Overlay of AUD Pairs & Copper (Black Line): 1-Hour Forex Chart
Overlay of AUD Pairs & Copper (Black Line): 1-Hour Forex Chart
Overlay of AUD Pairs & Iron Ore (Black Line): 1-Hour Forex Chart
Overlay of AUD Pairs & Iron Ore (Black Line): 1-Hour Forex Chart

The New Zealand Dollar

Overlay of NZD Pairs: 1-Hour Forex Chart
Overlay of NZD Pairs: 1-Hour Forex Chart

The Kiwi started the week by gapping lower across the board, by news over the weekend that the final tally for the New Zealand election gave Labour and the Greens a combined 54 seats, which are enough to mount an effective challenge against National’s 56 seats.

Not only that, New Zealand First (NZF) got 9 seats, which are more than enough to get either National or a Labour-Greens coalition over the 61 seats needed to form a government. As such, NZF gets to be the “kingmaker” in New Zealand.

And all of that, quite obviously, point to another week of political limbo/drama/entertainment/uncertainty, which is why the Kiwi gapped lower across the board when the new trading week opened.

After that, the Kiwi climbed higher and closed the gaps on most pairs before before resuming its slide against everything except the Greenback, which had its own issues to deal with.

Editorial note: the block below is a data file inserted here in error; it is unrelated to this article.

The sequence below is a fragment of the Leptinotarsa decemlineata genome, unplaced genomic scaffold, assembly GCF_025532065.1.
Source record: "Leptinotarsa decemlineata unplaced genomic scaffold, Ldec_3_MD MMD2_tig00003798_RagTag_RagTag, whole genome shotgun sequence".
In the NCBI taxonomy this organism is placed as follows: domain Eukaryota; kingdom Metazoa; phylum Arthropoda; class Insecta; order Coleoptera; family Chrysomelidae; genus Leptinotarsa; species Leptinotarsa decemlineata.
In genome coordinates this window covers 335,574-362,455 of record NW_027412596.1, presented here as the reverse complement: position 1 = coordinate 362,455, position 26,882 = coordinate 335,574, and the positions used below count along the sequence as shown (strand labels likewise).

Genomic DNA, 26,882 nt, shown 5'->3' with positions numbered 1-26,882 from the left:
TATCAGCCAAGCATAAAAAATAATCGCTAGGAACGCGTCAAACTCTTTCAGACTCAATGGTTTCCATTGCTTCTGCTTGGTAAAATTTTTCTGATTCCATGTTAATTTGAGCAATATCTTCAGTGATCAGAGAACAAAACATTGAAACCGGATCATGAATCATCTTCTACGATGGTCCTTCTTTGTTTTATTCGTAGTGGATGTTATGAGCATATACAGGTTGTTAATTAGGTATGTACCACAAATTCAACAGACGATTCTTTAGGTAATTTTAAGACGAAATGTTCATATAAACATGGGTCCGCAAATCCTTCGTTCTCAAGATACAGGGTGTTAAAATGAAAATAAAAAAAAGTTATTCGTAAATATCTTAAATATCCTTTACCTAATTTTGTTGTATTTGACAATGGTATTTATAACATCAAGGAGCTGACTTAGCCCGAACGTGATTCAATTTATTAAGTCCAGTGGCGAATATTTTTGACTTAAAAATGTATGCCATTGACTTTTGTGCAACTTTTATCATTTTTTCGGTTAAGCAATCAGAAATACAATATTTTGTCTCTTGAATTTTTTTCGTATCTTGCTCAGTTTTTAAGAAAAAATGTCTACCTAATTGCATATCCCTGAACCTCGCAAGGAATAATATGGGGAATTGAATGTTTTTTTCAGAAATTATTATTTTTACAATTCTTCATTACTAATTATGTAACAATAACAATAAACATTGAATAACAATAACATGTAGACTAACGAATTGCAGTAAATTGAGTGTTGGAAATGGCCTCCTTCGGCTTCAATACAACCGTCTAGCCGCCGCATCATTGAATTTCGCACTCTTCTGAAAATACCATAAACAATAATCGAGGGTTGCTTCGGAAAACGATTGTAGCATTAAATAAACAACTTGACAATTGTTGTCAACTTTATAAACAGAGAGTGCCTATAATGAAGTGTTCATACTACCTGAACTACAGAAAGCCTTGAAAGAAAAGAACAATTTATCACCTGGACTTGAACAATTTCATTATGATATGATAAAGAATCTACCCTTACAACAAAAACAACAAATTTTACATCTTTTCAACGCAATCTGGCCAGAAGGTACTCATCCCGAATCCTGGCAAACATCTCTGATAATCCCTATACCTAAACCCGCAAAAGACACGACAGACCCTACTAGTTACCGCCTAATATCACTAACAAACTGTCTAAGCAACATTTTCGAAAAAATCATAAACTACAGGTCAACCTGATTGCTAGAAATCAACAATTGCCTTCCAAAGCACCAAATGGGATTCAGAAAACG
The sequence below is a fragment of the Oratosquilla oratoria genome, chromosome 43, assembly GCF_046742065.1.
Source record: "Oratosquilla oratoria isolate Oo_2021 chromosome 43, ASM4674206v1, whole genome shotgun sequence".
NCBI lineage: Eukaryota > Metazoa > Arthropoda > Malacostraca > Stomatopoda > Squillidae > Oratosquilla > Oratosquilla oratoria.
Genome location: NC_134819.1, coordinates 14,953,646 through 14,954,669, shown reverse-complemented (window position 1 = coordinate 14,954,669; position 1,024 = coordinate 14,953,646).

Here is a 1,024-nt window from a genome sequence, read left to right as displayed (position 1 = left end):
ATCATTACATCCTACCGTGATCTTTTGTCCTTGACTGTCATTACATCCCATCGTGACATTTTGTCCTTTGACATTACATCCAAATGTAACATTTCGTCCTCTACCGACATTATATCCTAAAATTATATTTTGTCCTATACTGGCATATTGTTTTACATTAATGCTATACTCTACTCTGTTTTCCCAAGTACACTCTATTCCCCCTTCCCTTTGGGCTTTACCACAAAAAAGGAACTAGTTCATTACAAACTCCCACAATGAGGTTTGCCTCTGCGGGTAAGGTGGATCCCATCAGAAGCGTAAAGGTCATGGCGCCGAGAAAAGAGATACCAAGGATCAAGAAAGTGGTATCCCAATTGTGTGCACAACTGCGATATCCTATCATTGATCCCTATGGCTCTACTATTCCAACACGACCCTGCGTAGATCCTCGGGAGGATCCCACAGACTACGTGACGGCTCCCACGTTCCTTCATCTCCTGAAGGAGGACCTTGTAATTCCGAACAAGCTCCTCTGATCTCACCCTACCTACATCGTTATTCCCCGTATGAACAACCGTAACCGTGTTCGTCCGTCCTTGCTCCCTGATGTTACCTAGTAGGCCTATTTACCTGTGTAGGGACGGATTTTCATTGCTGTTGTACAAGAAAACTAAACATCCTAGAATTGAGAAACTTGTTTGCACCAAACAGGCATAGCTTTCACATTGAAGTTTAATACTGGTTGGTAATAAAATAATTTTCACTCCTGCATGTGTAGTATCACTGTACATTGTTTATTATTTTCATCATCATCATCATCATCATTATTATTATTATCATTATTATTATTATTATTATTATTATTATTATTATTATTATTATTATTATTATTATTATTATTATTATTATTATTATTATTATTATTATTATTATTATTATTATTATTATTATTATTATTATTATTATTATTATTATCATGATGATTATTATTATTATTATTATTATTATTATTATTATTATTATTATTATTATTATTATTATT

However, the Kiwi began to find support late Wednesday and even began trading higher across the board come Thursday, even though there were no apparent catalysts.

The likely reason for this was short covering by Kiwi bears since NZF’s Winston Peters was expected to make an announcement on Thursday on whether to support National or a Labour-Greens coalition.

However, Peters later said that he won’t be announcing NZF’s decision on Thursday, which probably triggered relief buying as well.

Aside from short covering by Kiwi bears and relief buying by Kiwi bulls, it’s also probable that interest rate differentials favored the Kiwi since the CME Group’s FedWatch Tool showed that odds for a December Fed rate hike hovered between 87% and 88% from Monday until Wednesday before the FOMC minutes were released.

However, odds for a December Fed rate hike dropped to 82.7% when the minutes were released late on Wednesday.

And since the Fed was deemed to be a bit less likely to hike, that probably sent some capital flows towards the higher-yielding Kiwi.

This can also be seen on Friday when the disappointing U.S. CPI report caused odds for a December rate hike to drop, which pushed the Kiwi higher against everything except the Aussie, which is another higher-yielding currency.

However, odds for a December rate hike recovered later, which also forced the Kiwi to return some of its hard-earned gains.

By the way, NZF’s Peters said late on Friday that the party board and caucus will be meeting this Monday and may finally be able to come to a decision before the end of next week, so it looks like politics will continue to have an effect on NZD’s price action for yet another week, which is good news for volatility junkies, I suppose.